Snow safety |

Snow safety

Claire Cudahy |
red car in winter under snow and ice
Getty Images/iStockphoto | iStockphoto

By now most everyone has heard about the women who a few days shy of Christmas trekked 26 miles in the snow over 30 hours to try and get help for her family who was trapped on a closed road near the Grand Canyon.

Forty-six-year-old Karen Klein was a triathlete who had taken wilderness survival classes, so when the GPS detoured the family through closed Forest Service roads and their car got stuck in a ditch, Klein was the one who opted to go out in search of help.

When she ran out of food and water, she ate pine needles and drank her urine, knowing that eating snow would only hasten hypothermia. She knew she had to keep moving.

If Klein had not known crucial wilderness survival skills, it is more than likely she would not have made it out until rescuers came to find her.

But the story is also a lesson in material preparedness — something Chad Tranberg, managing director of Tahoe Jack’s Adventure Authority, says is the cornerstone of survival in winter.

“The best thing to do when you go out in the winter is to always have a survival kit with you. It could be something you keep in your car, and when you go out into the wilderness, you bring it with you,” said Tranberg, whose Zephyr Cove-based company teaches winter survival courses daily.

Recommended items for a survival kit are fire starters, a water purifier, knife or multi-tool, non-perishable food, water, compass, a spool of twine, first aid kit, and a map of the area.

In your car, keep a sleeping bag, flares, a shovel and sand or kitty litter to help with traction if your vehicle gets stuck.

“A lot of people when they get stuck in a survival situation, they immediately start making bad decisions based off of fear — things like heading off immediately and walking miles and miles trying to find help,” explained Tranberg.

“The best thing to do is stay put and sit town and think for a minute. Where am I? What do I have available with me? What are the weather conditions like? What are they going to be like? Does anybody know where I am?”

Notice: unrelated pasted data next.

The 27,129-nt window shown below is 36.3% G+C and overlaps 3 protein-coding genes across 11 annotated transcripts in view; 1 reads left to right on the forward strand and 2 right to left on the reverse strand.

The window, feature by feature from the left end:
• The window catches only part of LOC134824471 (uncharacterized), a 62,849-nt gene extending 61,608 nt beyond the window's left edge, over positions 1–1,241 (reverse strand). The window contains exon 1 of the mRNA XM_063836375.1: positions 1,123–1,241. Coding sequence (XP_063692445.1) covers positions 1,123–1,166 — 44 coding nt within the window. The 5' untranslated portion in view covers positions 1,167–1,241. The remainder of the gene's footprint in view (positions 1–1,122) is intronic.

After assessing the situation, then take action.


“In the winter, the No. 1 priority is going to be shelter. In harsh elements you need to build a shelter — like a snow cave or lean-to — or find a natural cave,” said Tranberg.

“The key to building a shelter especially in winter is conserving your energy. Keep in mind the larger it is, the more it will take to keep warm.”

Pine needles are great for insulation on the floor and ceiling of the shelter.


The body can survive without food for weeks, and foraging for plants without proper knowledge presents its own set of risks.

“It’s going to be a pretty desperate go in the Sierras and Tahoe during the winter if you don’t have the skills to be able to build snares to hunt animals or to create fish traps,” said Tranberg.

You can, however, search for pine nuts inside pine cones, brew pine needles into a tea, or eat the soft layer beneath the outer bark of trees.

In the winter, melt snow for water, but do not eat it.

“It burns a lot of energy for the human body to warm it up and can lead to hypothermia as your core temperature decreases,” explained Tranberg.

Instead, melt the snow over a fire or put it in a container and hold it close to your body.


The first step in starting a fire in the snow is finding dead and dry wood. Start with a tinder of highly flammable materials like moss. If you don’t have a fire starter in your survival pack, create a spark using the friction method with two sticks or locate a flint rock to hit against the steel of a knife.

Gently blow on the spark, then as the flame grows, slowly add larger pieces of wood.


If you’re able to start a fire, then this could be the key to your rescue.

“If you do have fire making capabilities, wet fires are going to smoke a lot. Create a fire with dry tinder and place wet branches on top of that,” explained Tranberg. “You could also use a mirror to flag a plane.”

Tranberg recommends staying in place, not only to conserve energy, but to avoid missing search and rescue efforts.

“Search and rescue teams typically work different areas and shut them off as they go. If you wander around you could end up in an area they already checked off,” said Tranberg.

If you’re in a car, the best thing to do is wait it out.

“Not only is it a shelter, but you have highway patrols, airplanes, and park rangers out searching usually,” he added.


“The No. 1 thing is tell someone where you’re going,” said Tranberg.

“But if you’re stuck there for a while and nobody is coming, setting out and keeping your bearings is a huge thing. You could walk for days on end in the Sierras.”

Tranberg recommends finding a high location to get a vantage point if you don’t know where you are, or following a river or creek downstream.

“Most habitations or civilizations occur along them,” he explained.

This is just the tip of the iceberg for winter wilderness survival. If you really want to be prepared, sign up for a survival course to learn these skills firsthand. To find out more or sign up for Tranberg’s winter survival course, visit

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